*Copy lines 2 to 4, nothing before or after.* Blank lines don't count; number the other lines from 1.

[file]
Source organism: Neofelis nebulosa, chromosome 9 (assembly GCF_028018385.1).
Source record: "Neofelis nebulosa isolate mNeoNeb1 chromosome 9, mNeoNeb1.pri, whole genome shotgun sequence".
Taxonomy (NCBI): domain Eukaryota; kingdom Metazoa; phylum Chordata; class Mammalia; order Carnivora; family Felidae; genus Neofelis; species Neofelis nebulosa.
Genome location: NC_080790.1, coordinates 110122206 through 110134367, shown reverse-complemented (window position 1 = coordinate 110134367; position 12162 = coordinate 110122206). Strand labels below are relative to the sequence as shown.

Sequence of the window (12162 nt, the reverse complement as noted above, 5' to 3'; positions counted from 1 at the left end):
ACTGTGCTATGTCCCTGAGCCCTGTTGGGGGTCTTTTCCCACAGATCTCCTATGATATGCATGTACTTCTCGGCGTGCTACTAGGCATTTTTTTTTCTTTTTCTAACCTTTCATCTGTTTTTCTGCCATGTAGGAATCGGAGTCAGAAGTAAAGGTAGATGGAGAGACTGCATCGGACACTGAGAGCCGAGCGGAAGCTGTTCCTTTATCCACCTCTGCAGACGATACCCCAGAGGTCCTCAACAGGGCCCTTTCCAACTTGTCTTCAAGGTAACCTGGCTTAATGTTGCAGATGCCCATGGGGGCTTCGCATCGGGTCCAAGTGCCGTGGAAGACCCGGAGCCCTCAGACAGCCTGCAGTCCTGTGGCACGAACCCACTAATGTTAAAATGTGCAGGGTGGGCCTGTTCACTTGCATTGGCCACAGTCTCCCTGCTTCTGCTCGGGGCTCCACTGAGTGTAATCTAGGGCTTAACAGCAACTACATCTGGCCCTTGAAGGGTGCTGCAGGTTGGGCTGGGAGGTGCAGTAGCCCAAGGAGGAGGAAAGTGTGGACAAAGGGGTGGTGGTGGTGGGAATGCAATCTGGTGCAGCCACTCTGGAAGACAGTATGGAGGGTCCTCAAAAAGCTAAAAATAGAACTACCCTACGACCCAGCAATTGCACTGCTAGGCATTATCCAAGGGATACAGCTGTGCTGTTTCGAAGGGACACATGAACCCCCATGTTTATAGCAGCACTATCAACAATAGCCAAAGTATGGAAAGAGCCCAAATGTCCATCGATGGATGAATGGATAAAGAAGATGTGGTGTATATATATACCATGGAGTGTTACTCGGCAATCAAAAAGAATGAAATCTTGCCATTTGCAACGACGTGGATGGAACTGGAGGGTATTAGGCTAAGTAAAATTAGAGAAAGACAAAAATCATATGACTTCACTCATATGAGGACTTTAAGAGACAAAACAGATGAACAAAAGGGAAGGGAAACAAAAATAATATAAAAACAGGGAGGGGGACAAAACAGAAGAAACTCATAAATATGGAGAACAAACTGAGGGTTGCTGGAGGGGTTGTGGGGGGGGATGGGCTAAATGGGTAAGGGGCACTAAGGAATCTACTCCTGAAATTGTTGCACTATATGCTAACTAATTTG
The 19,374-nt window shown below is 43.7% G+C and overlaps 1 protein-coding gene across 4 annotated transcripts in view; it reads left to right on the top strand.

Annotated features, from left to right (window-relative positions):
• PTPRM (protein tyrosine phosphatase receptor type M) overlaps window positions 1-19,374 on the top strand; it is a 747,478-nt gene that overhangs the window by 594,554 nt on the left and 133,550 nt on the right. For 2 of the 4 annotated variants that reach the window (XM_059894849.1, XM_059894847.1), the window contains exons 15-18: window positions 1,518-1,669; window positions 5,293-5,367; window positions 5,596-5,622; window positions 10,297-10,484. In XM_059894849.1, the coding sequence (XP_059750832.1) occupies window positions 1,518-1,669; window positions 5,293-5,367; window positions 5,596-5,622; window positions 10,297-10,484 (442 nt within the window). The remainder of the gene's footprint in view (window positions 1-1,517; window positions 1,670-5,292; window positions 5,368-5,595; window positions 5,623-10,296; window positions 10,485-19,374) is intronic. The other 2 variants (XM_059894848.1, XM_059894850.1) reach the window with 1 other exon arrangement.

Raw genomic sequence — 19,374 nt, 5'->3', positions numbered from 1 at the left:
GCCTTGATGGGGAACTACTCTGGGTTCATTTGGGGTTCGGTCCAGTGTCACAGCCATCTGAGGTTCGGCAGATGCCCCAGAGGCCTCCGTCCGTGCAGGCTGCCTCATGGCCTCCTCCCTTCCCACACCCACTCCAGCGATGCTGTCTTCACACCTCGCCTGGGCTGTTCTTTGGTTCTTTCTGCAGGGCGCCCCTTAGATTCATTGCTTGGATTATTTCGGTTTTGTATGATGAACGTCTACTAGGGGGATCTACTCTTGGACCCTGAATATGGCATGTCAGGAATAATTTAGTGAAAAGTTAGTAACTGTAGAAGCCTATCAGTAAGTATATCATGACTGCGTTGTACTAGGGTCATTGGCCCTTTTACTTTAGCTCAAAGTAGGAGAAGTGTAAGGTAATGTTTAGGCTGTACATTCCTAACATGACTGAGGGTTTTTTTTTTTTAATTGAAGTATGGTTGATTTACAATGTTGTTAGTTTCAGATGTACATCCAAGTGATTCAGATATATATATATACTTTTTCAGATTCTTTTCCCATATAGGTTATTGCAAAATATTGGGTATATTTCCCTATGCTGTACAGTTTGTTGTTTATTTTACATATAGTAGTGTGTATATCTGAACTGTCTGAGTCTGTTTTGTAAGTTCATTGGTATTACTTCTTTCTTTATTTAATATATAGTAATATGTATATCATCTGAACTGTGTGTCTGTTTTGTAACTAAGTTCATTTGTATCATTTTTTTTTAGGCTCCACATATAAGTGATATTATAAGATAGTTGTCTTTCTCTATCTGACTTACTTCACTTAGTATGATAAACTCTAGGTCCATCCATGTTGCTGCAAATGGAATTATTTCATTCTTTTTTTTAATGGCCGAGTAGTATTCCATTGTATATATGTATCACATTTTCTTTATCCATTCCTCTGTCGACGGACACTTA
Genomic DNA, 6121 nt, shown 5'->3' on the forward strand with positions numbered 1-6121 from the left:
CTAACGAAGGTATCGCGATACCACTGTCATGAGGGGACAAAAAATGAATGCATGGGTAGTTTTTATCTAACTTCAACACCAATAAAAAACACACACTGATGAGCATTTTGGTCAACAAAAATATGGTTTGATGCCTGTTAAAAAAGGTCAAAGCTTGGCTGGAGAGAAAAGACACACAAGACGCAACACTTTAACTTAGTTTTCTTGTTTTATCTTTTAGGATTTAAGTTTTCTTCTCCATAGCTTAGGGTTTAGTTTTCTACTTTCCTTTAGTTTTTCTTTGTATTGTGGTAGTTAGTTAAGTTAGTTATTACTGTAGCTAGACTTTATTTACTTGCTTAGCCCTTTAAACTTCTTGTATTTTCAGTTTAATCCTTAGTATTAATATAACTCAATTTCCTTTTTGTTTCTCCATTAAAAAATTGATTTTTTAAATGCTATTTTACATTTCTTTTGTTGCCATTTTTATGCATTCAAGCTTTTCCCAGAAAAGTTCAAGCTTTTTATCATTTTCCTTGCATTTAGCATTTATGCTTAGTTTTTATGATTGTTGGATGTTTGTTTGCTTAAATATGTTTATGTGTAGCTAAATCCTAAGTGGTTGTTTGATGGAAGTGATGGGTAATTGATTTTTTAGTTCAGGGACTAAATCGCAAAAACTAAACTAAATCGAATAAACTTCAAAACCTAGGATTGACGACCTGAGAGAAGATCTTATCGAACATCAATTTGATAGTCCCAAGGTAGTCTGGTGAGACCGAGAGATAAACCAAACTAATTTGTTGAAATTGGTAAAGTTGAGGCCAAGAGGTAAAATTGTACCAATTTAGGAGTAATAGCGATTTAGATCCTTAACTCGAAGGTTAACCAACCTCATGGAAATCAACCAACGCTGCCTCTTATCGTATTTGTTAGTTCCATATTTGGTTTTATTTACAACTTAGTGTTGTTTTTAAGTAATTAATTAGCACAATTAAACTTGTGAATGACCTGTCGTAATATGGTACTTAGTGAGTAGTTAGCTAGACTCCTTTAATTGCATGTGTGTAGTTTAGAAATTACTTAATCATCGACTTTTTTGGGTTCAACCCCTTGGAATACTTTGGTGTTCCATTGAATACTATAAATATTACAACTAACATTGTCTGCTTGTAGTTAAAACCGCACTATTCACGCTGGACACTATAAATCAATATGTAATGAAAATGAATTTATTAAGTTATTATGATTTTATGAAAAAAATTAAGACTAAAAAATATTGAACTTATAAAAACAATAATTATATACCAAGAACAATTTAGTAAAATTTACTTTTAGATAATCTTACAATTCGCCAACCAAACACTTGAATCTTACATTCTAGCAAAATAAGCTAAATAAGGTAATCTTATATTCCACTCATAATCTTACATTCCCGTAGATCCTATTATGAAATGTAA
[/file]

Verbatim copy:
Source record: "Neofelis nebulosa isolate mNeoNeb1 chromosome 9, mNeoNeb1.pri, whole genome shotgun sequence".
Taxonomy (NCBI): domain Eukaryota; kingdom Metazoa; phylum Chordata; class Mammalia; order Carnivora; family Felidae; genus Neofelis; species Neofelis nebulosa.
Genome location: NC_080790.1, coordinates 110122206 through 110134367, shown reverse-complemented (window position 1 = coordinate 110134367; position 12162 = coordinate 110122206). Strand labels below are relative to the sequence as shown.